Another one to look out for is high blood pressure.  This potential killer is a top priority for men, but none more so than for men who have a family history.  Due to hereditary and lifestyle factors, if your dad has high blood pressure it is almost certain you will be at risk.  Regular checkups and a diet low in salt, caffeine and stress are all important.  Be sure to instill the same advices on your dad, and make sure he gets on a blood pressure medication if the doctor recommends one.

High blood pressure was a primary or contributing cause of death for more than 360,000 Americans in 2013—that’s nearly 1,000 deaths each day.

Height, hair and eye color runs in families — so can high blood pressure.  If your parents or close blood relatives have had HBP, you are more likely to develop it, too.  You might also pass that risk factor on to your children.  That’s why it’s important for children as well as adults to have regular blood pressure checks.  You can’t control heredity, but you can take steps to live a healthy life and lower your other risk factors.  Lifestyle choices have allowed many people with a strong family history of HBP to avoid it themselves.

Read more:  Understand Your Risk for High Blood Pressure

  1. Diseases You Might Inherit - Herpes

One of the more gruesome diseases on the list, Herpes, is ridiculously common, with 1 in 2 adult men carrying either type 1 or type 2 Herpes Simplex Virus.  The latter is also extremely common and is a cold sore.  These open sores are contagious.  If your dad ever had one while you were a baby and he gave you a kiss, your compromised immune system means you were at risk of infection.  Herpes is also sexually transmitted, but we think you already know how that works.

Ninety percent of all people get at least one cold sore in their life.  This first occurrence is often the worst.  Some children who are affected may become seriously ill.  After the first infection, many people develop antibodies and never have another cold sore.  About 40% of American adults, however, have repeated cold sores.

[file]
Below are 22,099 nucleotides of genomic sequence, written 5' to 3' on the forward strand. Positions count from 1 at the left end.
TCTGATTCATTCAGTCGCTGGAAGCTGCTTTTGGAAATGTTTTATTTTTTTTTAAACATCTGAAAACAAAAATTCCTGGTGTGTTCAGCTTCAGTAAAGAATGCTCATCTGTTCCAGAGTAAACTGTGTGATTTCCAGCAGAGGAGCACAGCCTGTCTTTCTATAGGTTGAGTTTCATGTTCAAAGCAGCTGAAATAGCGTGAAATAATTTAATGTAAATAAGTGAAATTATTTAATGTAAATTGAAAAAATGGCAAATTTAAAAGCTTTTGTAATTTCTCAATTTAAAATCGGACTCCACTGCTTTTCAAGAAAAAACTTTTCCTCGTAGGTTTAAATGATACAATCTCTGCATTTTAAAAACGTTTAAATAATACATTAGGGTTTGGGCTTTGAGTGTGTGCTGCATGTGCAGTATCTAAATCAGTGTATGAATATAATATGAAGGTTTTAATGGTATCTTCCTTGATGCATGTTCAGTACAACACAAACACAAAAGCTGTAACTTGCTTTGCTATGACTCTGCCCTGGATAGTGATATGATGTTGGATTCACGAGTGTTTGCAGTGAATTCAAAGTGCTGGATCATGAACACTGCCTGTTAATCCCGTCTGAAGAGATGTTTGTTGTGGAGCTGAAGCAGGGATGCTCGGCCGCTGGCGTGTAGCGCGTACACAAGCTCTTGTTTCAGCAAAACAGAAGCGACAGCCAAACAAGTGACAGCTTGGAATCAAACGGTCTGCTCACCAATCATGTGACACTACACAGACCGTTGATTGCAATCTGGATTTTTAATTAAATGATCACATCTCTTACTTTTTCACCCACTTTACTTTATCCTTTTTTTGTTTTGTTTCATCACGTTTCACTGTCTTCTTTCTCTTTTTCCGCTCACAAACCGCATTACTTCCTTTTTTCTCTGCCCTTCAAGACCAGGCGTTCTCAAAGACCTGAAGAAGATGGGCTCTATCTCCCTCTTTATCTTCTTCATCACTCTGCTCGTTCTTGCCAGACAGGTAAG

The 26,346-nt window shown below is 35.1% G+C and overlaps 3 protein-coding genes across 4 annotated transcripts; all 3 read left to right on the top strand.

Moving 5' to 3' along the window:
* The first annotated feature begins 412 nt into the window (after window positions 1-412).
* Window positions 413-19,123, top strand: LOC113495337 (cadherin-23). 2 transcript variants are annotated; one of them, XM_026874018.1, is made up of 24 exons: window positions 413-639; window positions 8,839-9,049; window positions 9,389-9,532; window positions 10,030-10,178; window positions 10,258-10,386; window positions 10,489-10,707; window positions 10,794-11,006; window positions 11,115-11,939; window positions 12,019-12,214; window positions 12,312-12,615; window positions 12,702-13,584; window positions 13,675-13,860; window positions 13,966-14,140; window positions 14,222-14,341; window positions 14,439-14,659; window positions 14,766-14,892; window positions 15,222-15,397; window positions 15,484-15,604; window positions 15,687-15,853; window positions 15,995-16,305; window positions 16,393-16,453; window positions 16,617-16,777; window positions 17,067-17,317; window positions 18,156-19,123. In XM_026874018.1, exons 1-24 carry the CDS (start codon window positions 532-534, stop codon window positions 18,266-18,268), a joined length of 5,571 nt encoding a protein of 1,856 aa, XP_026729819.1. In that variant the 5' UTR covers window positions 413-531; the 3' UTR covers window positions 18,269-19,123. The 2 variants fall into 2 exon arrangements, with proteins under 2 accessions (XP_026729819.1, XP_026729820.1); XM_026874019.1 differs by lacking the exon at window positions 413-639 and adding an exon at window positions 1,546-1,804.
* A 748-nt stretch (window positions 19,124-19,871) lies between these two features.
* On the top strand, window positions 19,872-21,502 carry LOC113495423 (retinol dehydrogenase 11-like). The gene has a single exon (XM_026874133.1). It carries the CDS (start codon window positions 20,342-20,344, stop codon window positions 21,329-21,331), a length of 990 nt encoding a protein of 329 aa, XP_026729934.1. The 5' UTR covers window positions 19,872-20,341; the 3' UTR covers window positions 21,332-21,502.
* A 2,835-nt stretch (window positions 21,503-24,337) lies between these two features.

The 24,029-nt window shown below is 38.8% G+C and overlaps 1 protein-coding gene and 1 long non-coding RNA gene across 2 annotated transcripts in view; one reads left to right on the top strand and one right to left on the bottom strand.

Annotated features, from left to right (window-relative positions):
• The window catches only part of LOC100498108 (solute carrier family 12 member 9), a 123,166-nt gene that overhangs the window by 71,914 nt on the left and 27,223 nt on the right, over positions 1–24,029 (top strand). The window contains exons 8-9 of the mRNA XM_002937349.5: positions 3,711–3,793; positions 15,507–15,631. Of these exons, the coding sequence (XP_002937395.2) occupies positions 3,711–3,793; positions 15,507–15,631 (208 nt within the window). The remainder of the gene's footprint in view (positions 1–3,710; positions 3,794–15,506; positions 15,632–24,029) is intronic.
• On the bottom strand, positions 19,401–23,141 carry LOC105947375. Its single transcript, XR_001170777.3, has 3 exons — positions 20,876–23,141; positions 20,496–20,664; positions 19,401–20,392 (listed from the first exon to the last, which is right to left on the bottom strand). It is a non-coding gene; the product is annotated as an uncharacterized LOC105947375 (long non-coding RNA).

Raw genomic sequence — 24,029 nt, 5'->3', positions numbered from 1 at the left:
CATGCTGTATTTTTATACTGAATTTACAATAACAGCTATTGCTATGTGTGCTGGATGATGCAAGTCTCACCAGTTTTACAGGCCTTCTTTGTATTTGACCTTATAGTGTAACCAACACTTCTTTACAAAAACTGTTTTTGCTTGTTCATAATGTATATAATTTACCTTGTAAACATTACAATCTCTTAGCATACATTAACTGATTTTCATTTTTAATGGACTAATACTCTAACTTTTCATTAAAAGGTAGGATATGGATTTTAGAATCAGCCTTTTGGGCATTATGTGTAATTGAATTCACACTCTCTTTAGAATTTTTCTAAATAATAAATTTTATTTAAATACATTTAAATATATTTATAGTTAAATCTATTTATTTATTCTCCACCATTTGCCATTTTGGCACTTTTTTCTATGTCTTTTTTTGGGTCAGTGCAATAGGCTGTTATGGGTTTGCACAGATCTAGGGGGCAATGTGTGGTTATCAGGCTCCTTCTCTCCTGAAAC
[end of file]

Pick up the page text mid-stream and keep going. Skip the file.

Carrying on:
Read more:  Understanding Cold Sores — the Basics

  1. Diseases You Might Inherit - Obesity

CDC data shows that 73 percent of adult men are either overweight or obese.  If your dad has a round or portly belly, then the danger zone increases for you.  A plump belly is often hereditary, and signals that you have Low T.  Where Testosterone would otherwise burn through fat and enable you to maintain a high metabolism, as we age, the body begins to store fat much more effectively.  If you or your dad have a protruding belly, it is also an indicator of an increased risk of high blood pressure or diabetes.

About 1 in every 7 people with type 1 diabetes has a condition called type 2 polyglandular autoimmune syndrome.  In addition to having diabetes, these people also have thyroid disease and a poorly working adrenal gland.  Some also have other immune system disorders.  If you have this syndrome, your child’s risk of getting the syndrome — including type 1 diabetes — is 1 in 2.

Read more:  Type 1 Diabetes: Your Child’s Risk

So there you have it, five diseases you might inherit from your dad, and what to look out for.  If you think you might be at risk, be sure to talk to your doctor!